Visualization, in its many forms, has long been recognized as an important element of public involvement in transportation decision-making. As visualization technologies and applications have matured and become more readily available, their potential to increase public understanding and inform dialogue during planning and project development has greatly expanded. Recent trends in public involvement practice have made it easier for agencies to show visualization products to a broad public audience. These trends include the dramatic increase in the use of video as part of social media communication and the move to virtual public involvement that greatly accelerated during the pandemic. An increased focus on meeting the needs of participants with limited English proficiency or low literacy also prompted greater reliance on visual communications. Advancements in technology may have also created limitations for some populations regarding how this information is communicated and accessed, including communities with low or no broadband access. Visualization strategies may limit access to or affect how they are accessed by phone, tablet, computer, or in-person (e.g., printed material, using monitor displays, etc.).
Despite the transformative potential of newer visualization tools for public involvement, their uptake among state DOTs has been uneven, and the current state of the practice is not well understood. The most recent synthesis on visualization for highway projects was published in 2006. The most comprehensive guidance to date on selecting visualization tools for public involvement was the Federal Transit Administration’s “Choosing Visualization for Transportation” tool, now over ten years old. Interest is evident among DOTs in obtaining guidance to advance their use of visualization in public involvement. This can be seen in recent FHWA peer exchanges on visualization conducted as part of the Every Day Counts (EDC) Virtual Public Involvement Initiative, which seeks to promote visualization, among other virtual tools. The formation of an FHWA Visualization Working Group with federal and state DOT participants is another example. Moreover, interactive visualization was a recent peer-selected focus innovation under AASHTO’s Innovation Initiative.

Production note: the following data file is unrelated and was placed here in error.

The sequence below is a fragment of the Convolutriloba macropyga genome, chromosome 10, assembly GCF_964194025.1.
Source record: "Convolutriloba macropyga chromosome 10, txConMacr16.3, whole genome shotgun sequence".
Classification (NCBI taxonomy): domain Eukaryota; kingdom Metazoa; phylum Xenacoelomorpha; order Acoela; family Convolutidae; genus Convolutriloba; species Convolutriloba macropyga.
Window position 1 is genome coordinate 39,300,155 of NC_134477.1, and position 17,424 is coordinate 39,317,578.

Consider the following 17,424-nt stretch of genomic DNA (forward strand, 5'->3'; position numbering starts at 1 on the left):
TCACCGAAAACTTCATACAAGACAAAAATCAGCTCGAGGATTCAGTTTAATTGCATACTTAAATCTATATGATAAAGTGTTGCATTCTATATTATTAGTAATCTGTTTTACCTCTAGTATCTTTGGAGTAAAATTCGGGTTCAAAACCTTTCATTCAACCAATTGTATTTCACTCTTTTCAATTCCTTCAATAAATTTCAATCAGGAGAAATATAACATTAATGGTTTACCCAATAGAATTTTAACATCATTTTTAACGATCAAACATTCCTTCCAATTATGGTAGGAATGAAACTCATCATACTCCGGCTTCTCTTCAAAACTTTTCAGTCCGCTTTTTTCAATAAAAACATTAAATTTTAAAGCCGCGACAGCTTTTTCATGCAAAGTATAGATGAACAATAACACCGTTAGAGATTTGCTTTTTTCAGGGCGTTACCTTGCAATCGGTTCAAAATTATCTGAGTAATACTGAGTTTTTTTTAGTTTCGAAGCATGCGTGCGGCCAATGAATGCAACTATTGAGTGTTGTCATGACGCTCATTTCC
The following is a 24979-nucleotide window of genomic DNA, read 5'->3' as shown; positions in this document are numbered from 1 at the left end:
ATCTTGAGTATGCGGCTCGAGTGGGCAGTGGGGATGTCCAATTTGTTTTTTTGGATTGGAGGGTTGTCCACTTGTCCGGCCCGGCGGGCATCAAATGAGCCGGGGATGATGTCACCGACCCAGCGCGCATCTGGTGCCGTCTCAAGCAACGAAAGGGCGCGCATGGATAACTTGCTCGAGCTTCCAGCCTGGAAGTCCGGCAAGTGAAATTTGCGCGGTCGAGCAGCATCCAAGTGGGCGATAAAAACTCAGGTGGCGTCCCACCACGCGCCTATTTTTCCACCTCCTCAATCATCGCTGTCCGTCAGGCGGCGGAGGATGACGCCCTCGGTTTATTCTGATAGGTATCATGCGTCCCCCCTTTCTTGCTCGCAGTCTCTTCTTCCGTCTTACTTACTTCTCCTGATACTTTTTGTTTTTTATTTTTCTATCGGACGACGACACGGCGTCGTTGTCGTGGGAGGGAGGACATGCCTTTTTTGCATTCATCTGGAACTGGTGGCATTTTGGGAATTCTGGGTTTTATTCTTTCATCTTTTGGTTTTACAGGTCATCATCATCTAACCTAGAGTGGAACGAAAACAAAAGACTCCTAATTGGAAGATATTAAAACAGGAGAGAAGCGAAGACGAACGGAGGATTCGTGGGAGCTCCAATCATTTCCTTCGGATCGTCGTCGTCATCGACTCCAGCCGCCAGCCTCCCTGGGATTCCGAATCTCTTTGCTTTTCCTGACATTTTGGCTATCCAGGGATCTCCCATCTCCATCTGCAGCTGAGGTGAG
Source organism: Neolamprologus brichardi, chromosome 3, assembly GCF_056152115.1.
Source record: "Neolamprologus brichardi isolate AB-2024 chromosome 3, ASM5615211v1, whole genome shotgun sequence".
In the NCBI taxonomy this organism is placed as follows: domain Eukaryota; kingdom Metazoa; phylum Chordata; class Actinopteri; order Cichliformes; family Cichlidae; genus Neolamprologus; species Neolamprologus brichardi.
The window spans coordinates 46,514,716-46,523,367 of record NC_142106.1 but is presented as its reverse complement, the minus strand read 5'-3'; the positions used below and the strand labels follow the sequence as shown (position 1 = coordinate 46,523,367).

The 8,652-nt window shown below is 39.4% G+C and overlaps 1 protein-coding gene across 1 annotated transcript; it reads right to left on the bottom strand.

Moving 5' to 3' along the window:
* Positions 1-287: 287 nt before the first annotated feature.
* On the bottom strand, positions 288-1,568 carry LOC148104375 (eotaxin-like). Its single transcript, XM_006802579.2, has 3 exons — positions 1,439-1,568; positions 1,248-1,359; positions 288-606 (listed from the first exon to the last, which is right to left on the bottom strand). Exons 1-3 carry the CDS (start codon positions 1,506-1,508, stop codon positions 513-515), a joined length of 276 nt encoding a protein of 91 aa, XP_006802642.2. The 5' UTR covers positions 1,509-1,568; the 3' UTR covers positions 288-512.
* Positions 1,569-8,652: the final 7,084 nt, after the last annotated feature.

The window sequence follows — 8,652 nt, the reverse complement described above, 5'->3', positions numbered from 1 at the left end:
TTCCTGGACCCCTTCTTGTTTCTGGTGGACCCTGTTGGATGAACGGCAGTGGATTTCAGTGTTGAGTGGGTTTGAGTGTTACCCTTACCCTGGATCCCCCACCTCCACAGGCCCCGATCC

The objective of this synthesis is to document state DOT practices of visualization for public involvement throughout the lifecycle of plans, programs, and projects.
Information to be gathered includes (but is not limited to):
●The types of visualization products currently used by state DOTs in public involvement for plans, programs, and projects, including the extent and uses of interactive and immersive techniques;
● The points in the project development sequence when these products are typically used and/or updated;
● How visualizations are presented to the public (e.g., in-person meetings, virtual meetings, websites, videos, printed materials or displays, field-based use, etc.);
● Strategies used for gathering feedback from participants (e.g., a website with visual products and comment form);
● Strategies to provide equitable access and encourage engagement with visualization products;
● Plans for implementing visualization strategies that are not currently being used;
● Accessibility features or accommodations provided to achieve ADA or Section 508 compliance;
● DOT policies and procedures for the use of visualization in public involvement;
● Organizational structure and capabilities for visualization, resources required, and the role of consultant versus in-house efforts;
● Methods used to evaluate the effectiveness of visualizations at each stage of the public involvement process;
● Barriers to the use of innovative forms of visualization; and,
● Staff training or technical assistance needs.
Information will be gathered through a literature review, a survey of state DOTs, and follow-up interviews with selected agencies for the development of case examples. Information gaps and suggestions for research to address those gaps will be identified.
Information Sources (Partial):
AASHTO Innovation Initiative, 2020. Interactive Visualization http://aii.transportation.org/Pages/Virtual-Immersive-Visualization.aspx, accessed 1/28/2022
Cambridge Systematics, Inc., 2017. Data Visualization Methods for Transportation Agencies. NCHRP 08-36 (128) and resulting guide available at https://vizguide.tpm-portal.com/
Federal Highway Administration, 2021. Every Day Counts Initiative, Virtual Public Involvement, www.fhwa.dot.gov/planning/public_involvement/vpi, accessed 1/28/2022
Federal Transit Administration, 2010. Choosing Visualization for Transportation (interactive portal)
Hixon, Charles, Bergmann Associates, 2006. Visualization for Project Development: A Synthesis of Highway Practice. NCHRP Synthesis 361
First Panel: October 7, 2022, Virtual Meeting
Teleconference with Consultant: November 7, 2022, Virtual meeting
Second Panel: June 21, 2023
Whoibin Chung, Virginia Department of Transportation
Tina Geiselbrecht, Texas A&M Transportation Institute
Matthew Haubrich, Iowa Department of Transportation
Raissah Kouame, Massachusetts Department of Transportation
Ricky Milliner, Connecticut Department of Transportation
Marylou Taylor, California Department of Transportation
Raul Velasquez, Minnesota Department of Transportation
Robert Washington, Federal Highway Administration
Claire Randall, Transportation Research Board